We drove on to Ephesus, stopping in a nearby town for a tasty lunch of meatballs and a Turksh shave.  For Dad, that is!  That’s another story to be told in another time.

When we arrived in Ephesus we walked down the main streets.  Everytime one street ended and another one began, a pillar with a god or hero etched in would be there to symbolise it.  We saw the pulic toilets  – which are a work of guinus.  You can thank the Romans that we don’t chuck our sewage out the window like the middle ages’ did; the Romans invented the plumbing system where fresh water would run underneath the toilets and carry the waste away, stopping plagues and diseases from breaking out.  There was a ‘parliament house’ there, which looked like a little amphitheatre.  It could hold up to 170 shire members, which is a lot compared to how many Kununurra would have show up!

The library was beautiful and at least from what I could tell today, it would have beenthe site that made all Ephesians proud, back in the day.  Opposite it was the brothel, and apparently, there is a secret tunnel underneath leading to the library.  Husbands would give an excuse of going to the library to their wives, only to sneak out the secret tunnel to visit the brothel.  It was also a place of escape if the wives caught on and made a visit to the brothel.

The streets were originally marble.  Parts of the marble left still have their grip grooves, which is a good idea, because the marble is slippery to walk on!  I think Ephesus would have been a beautiful city, with the houses climbing up the sides of the fortress-looking hills (they are still unexcavated), looking over the marble streets, bustling with people.  Either side of the streets, in between the pillars, were the markets, which I imagine would have added quite a lot of colour and noise to the area.  They were a thriving town, with a magnificent theatre, plenty of rich houses, a bath and gymnasium, a smaller theatre-looking building for the government, and with the natural hot springs nearby.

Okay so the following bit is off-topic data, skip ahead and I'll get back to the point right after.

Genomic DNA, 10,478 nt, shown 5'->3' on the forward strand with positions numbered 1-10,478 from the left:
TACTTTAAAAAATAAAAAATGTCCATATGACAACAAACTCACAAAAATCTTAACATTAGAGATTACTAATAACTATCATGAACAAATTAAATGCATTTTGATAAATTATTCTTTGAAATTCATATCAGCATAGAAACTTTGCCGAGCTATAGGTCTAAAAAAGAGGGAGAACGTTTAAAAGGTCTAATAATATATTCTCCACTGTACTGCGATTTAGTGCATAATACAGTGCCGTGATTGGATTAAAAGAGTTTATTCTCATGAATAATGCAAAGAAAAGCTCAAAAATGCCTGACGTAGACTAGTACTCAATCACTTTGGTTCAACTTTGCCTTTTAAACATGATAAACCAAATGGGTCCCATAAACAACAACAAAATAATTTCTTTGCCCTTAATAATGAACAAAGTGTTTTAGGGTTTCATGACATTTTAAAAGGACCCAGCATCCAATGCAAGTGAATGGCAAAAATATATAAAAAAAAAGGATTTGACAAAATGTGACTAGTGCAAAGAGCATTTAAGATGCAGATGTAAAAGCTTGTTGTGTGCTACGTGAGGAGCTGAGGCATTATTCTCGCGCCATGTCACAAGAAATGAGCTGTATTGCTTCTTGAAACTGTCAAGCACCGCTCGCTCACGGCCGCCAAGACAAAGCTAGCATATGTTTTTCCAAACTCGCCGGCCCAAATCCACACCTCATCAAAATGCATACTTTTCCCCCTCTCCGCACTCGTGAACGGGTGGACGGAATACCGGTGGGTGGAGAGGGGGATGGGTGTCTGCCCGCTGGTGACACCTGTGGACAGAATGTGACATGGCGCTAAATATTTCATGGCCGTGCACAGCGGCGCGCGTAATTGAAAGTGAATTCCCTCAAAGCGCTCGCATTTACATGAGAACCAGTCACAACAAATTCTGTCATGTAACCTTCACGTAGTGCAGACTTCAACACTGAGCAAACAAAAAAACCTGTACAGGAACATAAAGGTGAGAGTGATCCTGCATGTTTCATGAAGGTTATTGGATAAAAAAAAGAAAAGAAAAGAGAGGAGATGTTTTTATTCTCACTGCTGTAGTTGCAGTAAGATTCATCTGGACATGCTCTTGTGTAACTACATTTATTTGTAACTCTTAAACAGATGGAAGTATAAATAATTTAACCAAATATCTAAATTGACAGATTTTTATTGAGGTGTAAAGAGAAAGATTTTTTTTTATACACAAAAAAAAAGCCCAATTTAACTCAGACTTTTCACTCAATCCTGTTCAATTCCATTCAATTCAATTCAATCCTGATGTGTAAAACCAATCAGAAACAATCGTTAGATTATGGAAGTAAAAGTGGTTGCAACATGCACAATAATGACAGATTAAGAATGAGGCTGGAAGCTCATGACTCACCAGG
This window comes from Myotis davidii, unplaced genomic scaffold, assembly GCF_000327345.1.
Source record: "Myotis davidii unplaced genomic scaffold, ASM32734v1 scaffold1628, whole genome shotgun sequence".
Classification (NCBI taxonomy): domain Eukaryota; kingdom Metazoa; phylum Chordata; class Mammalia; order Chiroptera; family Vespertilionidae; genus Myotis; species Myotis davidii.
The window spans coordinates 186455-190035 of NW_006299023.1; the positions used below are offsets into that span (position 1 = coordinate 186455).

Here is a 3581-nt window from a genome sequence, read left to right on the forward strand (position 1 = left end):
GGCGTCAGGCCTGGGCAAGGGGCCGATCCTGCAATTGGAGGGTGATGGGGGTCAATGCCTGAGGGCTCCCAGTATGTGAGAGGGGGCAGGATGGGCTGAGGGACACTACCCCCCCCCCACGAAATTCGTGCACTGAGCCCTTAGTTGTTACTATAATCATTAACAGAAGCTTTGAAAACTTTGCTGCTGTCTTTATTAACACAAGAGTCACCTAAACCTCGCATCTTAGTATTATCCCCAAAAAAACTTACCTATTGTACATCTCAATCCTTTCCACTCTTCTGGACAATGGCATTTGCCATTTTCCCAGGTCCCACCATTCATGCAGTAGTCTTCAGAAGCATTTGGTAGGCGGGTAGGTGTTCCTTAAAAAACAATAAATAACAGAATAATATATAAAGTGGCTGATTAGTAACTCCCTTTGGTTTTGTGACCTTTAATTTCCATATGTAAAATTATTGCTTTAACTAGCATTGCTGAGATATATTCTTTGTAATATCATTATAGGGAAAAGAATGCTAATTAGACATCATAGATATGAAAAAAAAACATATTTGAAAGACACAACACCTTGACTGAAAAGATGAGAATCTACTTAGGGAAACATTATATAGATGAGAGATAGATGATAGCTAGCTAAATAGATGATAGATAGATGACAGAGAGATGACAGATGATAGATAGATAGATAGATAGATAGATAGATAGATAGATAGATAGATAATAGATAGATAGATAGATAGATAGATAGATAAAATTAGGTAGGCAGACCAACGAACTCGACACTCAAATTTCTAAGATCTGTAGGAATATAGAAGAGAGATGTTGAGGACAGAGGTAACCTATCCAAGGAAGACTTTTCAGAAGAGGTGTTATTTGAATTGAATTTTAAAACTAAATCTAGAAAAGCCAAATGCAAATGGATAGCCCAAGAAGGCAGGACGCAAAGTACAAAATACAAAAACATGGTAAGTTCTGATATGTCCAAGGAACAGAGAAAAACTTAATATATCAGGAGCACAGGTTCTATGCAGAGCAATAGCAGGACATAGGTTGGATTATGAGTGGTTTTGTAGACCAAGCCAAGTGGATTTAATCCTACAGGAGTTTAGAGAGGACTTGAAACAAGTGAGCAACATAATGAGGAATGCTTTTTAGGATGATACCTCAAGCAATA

The temple of Artemis wasn’t too far off either.  It was obviously a religious place, what with its own goddess, and it made the book of Ephesians, and the ministry of Paul (Acts 19) that much more real.  To think of the Christians that actually walked those streets, to see the same theatre that Paul addressed the angry crowd, to think of Paul and Epapharus who gave so much of themselves to these people – it was exciting to be in the same place.  And to remember parts of Ephesians, where Paul exhorted them to get rid of sexual immorality (aka the trips through that tunnel) and showed them how husbands and wives were to treat each other; or where Paul wrote in Colossians, which was nearby and would have circulated to the Ephesians; to not just accept any old philosophy, and how that would have applied to what and how they read the scrolls in their library.  Christianity would have flown in the face of that place, the city where Artemis was their god.  People actually took that risk.

I don’t have an Artemis outside my bedroom window.   I don’t live in a time and place where it could be dangerous to believe in a different God to theirs, when the whole city worships it. But there are other battles to fight –a biblical worldview, a just and honest government, for families to thrive together, for people to live with integrity and character in their job and personal lives, and for a rebuilding of the culture for good.  Will we take the risks?